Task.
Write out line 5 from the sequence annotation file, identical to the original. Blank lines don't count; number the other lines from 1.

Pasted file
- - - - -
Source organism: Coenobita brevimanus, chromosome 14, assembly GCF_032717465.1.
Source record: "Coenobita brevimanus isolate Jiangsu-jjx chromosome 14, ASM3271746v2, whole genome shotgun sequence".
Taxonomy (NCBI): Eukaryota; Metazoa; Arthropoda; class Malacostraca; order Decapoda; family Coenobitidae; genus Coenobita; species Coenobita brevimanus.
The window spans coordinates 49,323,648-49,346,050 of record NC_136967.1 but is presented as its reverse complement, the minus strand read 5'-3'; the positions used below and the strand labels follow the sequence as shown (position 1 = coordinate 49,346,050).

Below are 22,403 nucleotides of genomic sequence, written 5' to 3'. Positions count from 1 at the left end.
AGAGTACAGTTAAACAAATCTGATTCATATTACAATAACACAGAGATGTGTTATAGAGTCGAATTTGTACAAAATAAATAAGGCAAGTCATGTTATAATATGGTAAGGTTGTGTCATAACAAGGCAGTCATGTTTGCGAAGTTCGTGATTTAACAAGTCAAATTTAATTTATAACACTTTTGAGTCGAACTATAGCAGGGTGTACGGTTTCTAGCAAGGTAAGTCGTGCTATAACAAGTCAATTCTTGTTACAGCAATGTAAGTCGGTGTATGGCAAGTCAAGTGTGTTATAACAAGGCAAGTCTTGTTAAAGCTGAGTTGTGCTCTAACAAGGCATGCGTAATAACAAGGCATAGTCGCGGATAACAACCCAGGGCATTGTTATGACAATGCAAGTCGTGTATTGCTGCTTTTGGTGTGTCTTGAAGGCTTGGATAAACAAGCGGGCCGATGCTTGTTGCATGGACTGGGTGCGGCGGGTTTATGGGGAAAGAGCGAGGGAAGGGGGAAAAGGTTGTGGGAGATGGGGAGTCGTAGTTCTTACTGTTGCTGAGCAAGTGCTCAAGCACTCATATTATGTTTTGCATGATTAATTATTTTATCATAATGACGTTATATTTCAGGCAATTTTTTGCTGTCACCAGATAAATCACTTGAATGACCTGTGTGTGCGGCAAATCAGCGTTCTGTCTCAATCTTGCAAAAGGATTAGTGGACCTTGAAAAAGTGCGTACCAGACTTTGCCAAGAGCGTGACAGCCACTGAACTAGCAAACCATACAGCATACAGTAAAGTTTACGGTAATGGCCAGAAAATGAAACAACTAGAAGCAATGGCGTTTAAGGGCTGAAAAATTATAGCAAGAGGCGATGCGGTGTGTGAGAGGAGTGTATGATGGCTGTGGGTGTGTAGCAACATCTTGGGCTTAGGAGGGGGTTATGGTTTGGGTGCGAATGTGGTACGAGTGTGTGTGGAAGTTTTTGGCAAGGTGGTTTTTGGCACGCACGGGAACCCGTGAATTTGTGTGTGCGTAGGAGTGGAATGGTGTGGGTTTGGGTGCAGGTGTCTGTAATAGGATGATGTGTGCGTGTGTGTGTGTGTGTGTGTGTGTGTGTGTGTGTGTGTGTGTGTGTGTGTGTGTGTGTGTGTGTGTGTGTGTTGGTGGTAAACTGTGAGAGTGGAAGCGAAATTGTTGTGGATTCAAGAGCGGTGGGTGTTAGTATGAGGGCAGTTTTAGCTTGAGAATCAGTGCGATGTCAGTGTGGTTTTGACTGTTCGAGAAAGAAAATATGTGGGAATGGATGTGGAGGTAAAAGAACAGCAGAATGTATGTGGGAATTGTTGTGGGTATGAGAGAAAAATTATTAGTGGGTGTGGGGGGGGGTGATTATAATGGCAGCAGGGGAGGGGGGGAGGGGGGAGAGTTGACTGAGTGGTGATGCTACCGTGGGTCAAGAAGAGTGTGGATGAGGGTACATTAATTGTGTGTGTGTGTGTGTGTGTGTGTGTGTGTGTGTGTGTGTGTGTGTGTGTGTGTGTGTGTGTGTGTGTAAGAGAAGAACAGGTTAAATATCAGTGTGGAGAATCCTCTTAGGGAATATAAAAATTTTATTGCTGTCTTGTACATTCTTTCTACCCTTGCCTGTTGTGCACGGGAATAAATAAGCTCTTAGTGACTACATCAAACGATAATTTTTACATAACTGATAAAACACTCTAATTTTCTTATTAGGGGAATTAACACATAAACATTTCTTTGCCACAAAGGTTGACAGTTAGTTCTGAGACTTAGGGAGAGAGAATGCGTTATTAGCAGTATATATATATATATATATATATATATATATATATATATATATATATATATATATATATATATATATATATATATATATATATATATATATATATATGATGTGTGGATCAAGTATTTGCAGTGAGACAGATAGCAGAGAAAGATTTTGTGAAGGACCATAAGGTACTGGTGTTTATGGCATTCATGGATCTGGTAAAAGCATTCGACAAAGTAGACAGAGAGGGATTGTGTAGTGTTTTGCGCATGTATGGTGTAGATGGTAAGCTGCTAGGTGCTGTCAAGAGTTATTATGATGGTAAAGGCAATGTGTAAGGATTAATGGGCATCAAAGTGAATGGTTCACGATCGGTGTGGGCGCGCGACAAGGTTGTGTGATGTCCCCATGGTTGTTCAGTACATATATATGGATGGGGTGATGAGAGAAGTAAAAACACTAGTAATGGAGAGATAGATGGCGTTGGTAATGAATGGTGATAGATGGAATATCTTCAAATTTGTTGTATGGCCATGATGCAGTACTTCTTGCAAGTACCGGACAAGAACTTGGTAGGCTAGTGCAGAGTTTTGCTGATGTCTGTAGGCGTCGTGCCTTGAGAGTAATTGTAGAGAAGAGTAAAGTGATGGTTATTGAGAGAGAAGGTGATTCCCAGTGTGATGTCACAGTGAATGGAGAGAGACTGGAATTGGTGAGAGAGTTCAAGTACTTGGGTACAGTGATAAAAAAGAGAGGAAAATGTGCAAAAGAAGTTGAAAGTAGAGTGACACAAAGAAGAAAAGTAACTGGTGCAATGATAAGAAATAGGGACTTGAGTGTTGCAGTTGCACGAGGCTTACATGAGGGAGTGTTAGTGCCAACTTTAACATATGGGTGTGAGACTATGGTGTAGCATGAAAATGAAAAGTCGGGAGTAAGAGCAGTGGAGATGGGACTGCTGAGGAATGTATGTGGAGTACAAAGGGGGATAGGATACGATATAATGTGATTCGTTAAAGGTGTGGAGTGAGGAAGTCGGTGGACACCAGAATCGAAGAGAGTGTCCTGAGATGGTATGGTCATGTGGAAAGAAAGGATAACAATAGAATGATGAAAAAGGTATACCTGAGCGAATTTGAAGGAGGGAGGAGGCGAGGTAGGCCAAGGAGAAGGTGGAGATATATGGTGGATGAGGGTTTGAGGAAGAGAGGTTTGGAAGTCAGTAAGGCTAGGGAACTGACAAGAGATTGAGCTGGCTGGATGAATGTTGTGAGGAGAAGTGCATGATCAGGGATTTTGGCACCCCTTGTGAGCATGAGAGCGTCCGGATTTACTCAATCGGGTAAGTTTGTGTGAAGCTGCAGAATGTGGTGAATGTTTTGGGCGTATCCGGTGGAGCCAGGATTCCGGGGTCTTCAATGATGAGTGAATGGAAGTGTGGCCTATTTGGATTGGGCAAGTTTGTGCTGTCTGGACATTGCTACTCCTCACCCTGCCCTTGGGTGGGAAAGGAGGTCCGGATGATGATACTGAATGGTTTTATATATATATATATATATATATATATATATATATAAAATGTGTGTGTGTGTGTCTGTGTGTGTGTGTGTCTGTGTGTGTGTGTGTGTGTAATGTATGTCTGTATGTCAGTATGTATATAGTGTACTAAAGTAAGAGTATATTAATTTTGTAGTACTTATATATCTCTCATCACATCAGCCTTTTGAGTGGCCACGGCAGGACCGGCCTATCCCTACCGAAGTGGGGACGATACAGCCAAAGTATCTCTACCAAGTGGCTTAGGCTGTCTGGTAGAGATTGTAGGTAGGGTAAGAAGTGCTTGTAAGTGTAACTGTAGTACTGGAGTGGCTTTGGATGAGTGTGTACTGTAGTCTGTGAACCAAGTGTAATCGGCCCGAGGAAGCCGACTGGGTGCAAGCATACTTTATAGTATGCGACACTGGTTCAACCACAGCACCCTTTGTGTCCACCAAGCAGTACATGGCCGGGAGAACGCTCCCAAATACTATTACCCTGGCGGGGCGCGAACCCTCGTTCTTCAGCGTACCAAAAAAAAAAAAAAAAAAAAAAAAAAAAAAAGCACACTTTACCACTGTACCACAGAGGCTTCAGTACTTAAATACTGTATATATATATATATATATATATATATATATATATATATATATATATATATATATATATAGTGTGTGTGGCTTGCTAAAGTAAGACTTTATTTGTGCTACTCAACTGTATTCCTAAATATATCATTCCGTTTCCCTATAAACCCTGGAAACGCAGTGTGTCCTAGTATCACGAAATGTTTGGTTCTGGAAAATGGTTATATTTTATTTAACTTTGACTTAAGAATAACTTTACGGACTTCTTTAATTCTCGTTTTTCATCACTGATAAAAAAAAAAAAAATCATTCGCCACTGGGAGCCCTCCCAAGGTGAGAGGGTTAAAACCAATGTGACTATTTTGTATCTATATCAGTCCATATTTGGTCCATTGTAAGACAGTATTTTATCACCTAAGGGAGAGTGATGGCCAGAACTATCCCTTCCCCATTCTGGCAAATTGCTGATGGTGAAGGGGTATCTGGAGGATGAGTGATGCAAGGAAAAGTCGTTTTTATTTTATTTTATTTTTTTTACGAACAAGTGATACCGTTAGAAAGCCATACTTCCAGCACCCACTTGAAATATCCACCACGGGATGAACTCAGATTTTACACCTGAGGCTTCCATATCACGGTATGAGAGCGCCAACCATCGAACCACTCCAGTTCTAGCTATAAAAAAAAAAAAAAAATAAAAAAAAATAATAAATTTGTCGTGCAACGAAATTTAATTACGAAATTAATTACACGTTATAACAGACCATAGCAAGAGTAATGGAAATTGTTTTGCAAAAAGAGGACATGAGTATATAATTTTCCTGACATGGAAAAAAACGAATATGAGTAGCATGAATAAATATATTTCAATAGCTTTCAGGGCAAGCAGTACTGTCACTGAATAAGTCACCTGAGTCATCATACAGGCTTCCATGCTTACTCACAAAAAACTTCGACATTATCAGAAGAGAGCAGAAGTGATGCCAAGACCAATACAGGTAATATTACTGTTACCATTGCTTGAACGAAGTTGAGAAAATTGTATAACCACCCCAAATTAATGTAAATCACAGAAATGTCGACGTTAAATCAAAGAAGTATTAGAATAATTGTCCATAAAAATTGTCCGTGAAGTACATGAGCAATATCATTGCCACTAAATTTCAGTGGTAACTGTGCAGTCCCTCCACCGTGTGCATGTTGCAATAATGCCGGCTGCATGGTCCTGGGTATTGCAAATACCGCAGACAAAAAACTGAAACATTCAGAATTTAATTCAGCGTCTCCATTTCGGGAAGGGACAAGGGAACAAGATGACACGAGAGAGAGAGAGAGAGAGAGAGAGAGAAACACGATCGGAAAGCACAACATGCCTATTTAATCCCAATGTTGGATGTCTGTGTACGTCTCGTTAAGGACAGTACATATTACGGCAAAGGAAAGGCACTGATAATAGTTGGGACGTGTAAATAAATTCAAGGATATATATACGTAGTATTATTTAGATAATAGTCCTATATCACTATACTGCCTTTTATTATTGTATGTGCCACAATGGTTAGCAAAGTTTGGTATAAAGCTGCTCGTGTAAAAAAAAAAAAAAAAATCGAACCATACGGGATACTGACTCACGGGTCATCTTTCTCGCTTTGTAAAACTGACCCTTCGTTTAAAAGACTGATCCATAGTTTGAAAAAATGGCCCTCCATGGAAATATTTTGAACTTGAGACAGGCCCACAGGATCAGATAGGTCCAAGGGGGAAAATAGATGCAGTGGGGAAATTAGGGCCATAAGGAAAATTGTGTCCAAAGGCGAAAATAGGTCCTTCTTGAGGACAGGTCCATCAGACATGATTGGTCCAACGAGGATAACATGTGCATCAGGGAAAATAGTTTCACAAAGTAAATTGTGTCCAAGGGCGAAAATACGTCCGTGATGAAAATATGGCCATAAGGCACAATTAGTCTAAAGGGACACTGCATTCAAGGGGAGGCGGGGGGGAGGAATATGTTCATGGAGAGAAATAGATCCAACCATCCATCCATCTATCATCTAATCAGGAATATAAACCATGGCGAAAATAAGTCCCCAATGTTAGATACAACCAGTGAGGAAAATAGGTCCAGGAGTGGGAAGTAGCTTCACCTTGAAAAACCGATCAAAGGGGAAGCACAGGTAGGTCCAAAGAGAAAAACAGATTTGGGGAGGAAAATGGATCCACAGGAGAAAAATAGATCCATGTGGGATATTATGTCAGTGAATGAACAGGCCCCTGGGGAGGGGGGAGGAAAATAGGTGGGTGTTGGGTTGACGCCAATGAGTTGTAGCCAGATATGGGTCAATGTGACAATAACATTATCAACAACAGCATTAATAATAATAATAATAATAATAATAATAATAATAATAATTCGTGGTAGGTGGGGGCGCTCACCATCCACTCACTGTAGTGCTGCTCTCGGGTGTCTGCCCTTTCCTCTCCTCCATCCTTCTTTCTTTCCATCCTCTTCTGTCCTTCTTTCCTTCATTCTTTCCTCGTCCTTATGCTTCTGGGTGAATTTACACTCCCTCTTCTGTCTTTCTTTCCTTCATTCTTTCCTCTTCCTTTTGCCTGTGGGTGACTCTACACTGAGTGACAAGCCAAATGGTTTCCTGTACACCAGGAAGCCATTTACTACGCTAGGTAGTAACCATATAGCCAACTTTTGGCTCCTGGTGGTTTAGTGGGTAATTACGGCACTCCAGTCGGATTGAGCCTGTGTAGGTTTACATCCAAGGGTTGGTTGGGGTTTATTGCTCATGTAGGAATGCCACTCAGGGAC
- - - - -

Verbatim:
Below are 22,403 nucleotides of genomic sequence, written 5' to 3'. Positions count from 1 at the left end.